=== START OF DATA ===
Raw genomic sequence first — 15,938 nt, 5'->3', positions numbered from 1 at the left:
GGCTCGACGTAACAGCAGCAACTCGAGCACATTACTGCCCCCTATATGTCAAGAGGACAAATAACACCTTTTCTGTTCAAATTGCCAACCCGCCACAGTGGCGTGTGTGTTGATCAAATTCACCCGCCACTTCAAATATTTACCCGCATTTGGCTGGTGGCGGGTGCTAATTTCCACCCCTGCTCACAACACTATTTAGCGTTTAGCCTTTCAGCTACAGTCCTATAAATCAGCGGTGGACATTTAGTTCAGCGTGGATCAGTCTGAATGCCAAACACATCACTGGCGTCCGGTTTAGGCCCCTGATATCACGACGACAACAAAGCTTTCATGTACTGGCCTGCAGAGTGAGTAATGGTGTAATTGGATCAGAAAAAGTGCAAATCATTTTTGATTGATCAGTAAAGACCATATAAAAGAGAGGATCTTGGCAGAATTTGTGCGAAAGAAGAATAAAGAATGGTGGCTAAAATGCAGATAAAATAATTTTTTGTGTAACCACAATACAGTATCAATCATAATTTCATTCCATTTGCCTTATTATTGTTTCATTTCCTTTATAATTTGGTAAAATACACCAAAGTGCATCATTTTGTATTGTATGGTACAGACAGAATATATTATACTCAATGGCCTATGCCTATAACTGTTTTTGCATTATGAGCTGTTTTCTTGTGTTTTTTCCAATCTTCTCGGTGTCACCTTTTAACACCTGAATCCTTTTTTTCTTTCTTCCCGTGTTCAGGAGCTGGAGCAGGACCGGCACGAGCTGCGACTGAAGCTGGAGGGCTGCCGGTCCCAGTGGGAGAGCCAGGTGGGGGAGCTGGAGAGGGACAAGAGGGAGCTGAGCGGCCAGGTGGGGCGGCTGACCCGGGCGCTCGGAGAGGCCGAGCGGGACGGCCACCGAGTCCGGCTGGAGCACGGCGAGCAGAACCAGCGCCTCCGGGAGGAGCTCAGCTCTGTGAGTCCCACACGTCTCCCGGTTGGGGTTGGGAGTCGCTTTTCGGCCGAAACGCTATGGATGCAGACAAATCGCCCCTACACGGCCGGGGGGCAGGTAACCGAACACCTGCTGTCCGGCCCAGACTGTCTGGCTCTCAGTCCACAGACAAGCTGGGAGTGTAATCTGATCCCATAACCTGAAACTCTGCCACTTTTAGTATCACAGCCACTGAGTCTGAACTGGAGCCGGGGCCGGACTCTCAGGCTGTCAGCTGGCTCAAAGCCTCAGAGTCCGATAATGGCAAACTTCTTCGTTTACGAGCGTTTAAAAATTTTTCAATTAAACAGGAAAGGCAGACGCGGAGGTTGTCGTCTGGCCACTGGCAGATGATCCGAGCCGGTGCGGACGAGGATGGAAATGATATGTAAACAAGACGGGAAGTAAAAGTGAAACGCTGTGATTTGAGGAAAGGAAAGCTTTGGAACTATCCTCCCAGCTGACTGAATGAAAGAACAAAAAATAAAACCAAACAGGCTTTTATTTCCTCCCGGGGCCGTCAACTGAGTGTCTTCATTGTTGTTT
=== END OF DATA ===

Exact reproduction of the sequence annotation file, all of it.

Raw genomic sequence first — 15,938 nt, 5'->3', positions numbered from 1 at the left:
GGCTCGACGTAACAGCAGCAACTCGAGCACATTACTGCCCCCTATATGTCAAGAGGACAAATAACACCTTTTCTGTTCAAATTGCCAACCCGCCACAGTGGCGTGTGTGTTGATCAAATTCACCCGCCACTTCAAATATTTACCCGCATTTGGCTGGTGGCGGGTGCTAATTTCCACCCCTGCTCACAACACTATTTAGCGTTTAGCCTTTCAGCTACAGTCCTATAAATCAGCGGTGGACATTTAGTTCAGCGTGGATCAGTCTGAATGCCAAACACATCACTGGCGTCCGGTTTAGGCCCCTGATATCACGACGACAACAAAGCTTTCATGTACTGGCCTGCAGAGTGAGTAATGGTGTAATTGGATCAGAAAAAGTGCAAATCATTTTTGATTGATCAGTAAAGACCATATAAAAGAGAGGATCTTGGCAGAATTTGTGCGAAAGAAGAATAAAGAATGGTGGCTAAAATGCAGATAAAATAATTTTTTGTGTAACCACAATACAGTATCAATCATAATTTCATTCCATTTGCCTTATTATTGTTTCATTTCCTTTATAATTTGGTAAAATACACCAAAGTGCATCATTTTGTATTGTATGGTACAGACAGAATATATTATACTCAATGGCCTATGCCTATAACTGTTTTTGCATTATGAGCTGTTTTCTTGTGTTTTTTCCAATCTTCTCGGTGTCACCTTTTAACACCTGAATCCTTTTTTTCTTTCTTCCCGTGTTCAGGAGCTGGAGCAGGACCGGCACGAGCTGCGACTGAAGCTGGAGGGCTGCCGGTCCCAGTGGGAGAGCCAGGTGGGGGAGCTGGAGAGGGACAAGAGGGAGCTGAGCGGCCAGGTGGGGCGGCTGACCCGGGCGCTCGGAGAGGCCGAGCGGGACGGCCACCGAGTCCGGCTGGAGCACGGCGAGCAGAACCAGCGCCTCCGGGAGGAGCTCAGCTCTGTGAGTCCCACACGTCTCCCGGTTGGGGTTGGGAGTCGCTTTTCGGCCGAAACGCTATGGATGCAGACAAATCGCCCCTACACGGCCGGGGGGCAGGTAACCGAACACCTGCTGTCCGGCCCAGACTGTCTGGCTCTCAGTCCACAGACAAGCTGGGAGTGTAATCTGATCCCATAACCTGAAACTCTGCCACTTTTAGTATCACAGCCACTGAGTCTGAACTGGAGCCGGGGCCGGACTCTCAGGCTGTCAGCTGGCTCAAAGCCTCAGAGTCCGATAATGGCAAACTTCTTCGTTTACGAGCGTTTAAAAATTTTTCAATTAAACAGGAAAGGCAGACGCGGAGGTTGTCGTCTGGCCACTGGCAGATGATCCGAGCCGGTGCGGACGAGGATGGAAATGATATGTAAACAAGACGGGAAGTAAAAGTGAAACGCTGTGATTTGAGGAAAGGAAAGCTTTGGAACTATCCTCCCAGCTGACTGAATGAAAGAACAAAAAATAAAACCAAACAGGCTTTTATTTCCTCCCGGGGCCGTCAACTGAGTGTCTTCATTGTTGTTT